Background: In some countries extracts of the plant Hypericum perforatum L. (popularly called St. John's wort) are widely used for treating patients with depressive symptoms.
Objectives: To investigate whether extracts of hypericum are more effective than placebo and as effective as standard antidepressants in the treatment of major depression; and whether they have fewer adverse effects than standard antidepressant drugs.
Search strategy: Trials were searched in computerised databases, by checking bibliographies of relevant articles, and by contacting manufacturers and researchers.
Selection criteria: Trials were included if they: (1) were randomised and double-blind; (2) included patients with major depression; (3) compared extracts of St. John's wort with placebo or standard antidepressants; (4) included clinical outcomes assessing depressive symptoms.
Data collection and analysis: At least two independent reviewers extracted information from study reports. The main outcome measure for assessing effectiveness was the responder rate ratio (the relative risk of having a response to treatment). The main outcome measure for adverse effects was the number of patients dropping out due to adverse effects.
Main results: A total of 29 trials (5489 patients) including 18 comparisons with placebo and 17 comparisons with synthetic standard antidepressants met the inclusion criteria. Results of placebo-controlled trials showed marked heterogeneity. In nine larger trials the combined response rate ratio (RR) for hypericum extracts compared with placebo was 1.28 (95% confidence interval (CI), 1.10 to 1.49) and from nine smaller trials was 1.87 (95% CI, 1.22 to 2.87). Results of trials comparing hypericum extracts and standard antidepressants were statistically homogeneous. Compared with tri- or tetracyclic antidepressants and selective serotonin reuptake inhibitors (SSRIs), respectively, RRs were 1.02 (95% CI, 0.90 to 1.15; 5 trials) and 1.00 (95% CI, 0.90 to 1.11; 12 trials). Both in placebo-controlled trials and in comparisons with standard antidepressants, trials from German-speaking countries reported findings more favourable to hypericum. Patients given hypericum extracts dropped out of trials due to adverse effects less frequently than those given older antidepressants (odds ratio (OR) 0.24; 95% CI, 0.13 to 0.46) or SSRIs (OR 0.53, 95% CI, 0.34-0.83).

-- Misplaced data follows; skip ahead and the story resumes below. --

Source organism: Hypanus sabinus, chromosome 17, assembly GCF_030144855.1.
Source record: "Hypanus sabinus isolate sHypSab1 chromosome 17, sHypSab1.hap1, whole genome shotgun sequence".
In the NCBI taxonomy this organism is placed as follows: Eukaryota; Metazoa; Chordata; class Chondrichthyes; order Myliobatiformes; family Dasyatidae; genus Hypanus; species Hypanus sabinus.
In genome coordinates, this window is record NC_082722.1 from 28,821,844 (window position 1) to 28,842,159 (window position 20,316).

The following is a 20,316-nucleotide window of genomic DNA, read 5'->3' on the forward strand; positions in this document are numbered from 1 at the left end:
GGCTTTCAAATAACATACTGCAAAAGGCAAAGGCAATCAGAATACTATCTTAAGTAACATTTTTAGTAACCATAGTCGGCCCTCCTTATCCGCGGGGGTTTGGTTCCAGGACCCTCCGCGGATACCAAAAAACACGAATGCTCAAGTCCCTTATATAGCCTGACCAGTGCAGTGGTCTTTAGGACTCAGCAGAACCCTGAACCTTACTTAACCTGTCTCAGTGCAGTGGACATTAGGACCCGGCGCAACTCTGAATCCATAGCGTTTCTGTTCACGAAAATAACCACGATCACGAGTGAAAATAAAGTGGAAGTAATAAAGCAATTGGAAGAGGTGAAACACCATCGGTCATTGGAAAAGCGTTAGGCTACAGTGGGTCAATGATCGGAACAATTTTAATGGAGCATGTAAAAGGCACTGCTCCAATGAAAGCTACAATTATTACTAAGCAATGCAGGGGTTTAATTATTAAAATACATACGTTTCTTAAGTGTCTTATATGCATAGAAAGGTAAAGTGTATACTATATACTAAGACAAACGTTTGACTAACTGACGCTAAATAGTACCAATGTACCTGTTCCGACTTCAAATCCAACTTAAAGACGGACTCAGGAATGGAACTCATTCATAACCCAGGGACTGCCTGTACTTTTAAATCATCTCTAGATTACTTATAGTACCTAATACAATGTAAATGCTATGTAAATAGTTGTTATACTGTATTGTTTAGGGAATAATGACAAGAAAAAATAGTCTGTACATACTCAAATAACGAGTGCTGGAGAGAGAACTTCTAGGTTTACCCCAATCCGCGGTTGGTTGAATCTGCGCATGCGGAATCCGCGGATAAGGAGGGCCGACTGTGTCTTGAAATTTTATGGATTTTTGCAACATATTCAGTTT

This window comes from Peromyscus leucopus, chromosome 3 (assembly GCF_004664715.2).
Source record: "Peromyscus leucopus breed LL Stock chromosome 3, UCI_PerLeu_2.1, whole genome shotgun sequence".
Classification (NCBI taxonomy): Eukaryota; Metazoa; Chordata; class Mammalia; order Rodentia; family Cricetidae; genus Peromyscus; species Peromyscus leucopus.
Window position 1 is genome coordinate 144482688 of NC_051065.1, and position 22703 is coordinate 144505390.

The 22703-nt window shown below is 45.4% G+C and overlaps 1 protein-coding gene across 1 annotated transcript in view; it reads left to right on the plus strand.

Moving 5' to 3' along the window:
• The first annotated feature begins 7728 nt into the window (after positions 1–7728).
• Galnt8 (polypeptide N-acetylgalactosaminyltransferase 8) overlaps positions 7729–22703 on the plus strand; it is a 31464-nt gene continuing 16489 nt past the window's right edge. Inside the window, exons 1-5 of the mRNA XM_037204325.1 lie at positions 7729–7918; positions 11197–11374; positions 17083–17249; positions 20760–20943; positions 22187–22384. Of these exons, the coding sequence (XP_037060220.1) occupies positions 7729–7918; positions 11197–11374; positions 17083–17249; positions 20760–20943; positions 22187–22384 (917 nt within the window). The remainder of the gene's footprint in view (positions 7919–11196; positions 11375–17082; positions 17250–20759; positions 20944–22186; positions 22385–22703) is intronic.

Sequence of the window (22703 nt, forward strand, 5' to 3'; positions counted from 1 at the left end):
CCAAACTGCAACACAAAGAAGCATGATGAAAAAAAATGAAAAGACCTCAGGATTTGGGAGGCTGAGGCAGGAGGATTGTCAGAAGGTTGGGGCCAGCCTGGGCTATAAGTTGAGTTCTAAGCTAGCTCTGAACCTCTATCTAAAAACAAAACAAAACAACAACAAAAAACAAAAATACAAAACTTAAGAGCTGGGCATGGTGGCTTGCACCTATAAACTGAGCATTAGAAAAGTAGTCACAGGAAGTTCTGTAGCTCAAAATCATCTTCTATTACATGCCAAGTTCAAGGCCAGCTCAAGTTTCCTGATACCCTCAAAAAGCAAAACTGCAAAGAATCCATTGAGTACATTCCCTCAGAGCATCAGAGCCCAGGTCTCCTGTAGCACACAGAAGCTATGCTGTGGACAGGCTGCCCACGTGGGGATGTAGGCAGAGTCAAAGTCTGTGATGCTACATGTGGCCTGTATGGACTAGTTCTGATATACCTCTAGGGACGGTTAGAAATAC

Authors' conclusions: The available evidence suggests that the hypericum extracts tested in the included trials a) are superior to placebo in patients with major depression; b) are similarly effective as standard antidepressants; c) and have fewer side effects than standard antidepressants. The association of country of origin and precision with effects sizes complicates the interpretation.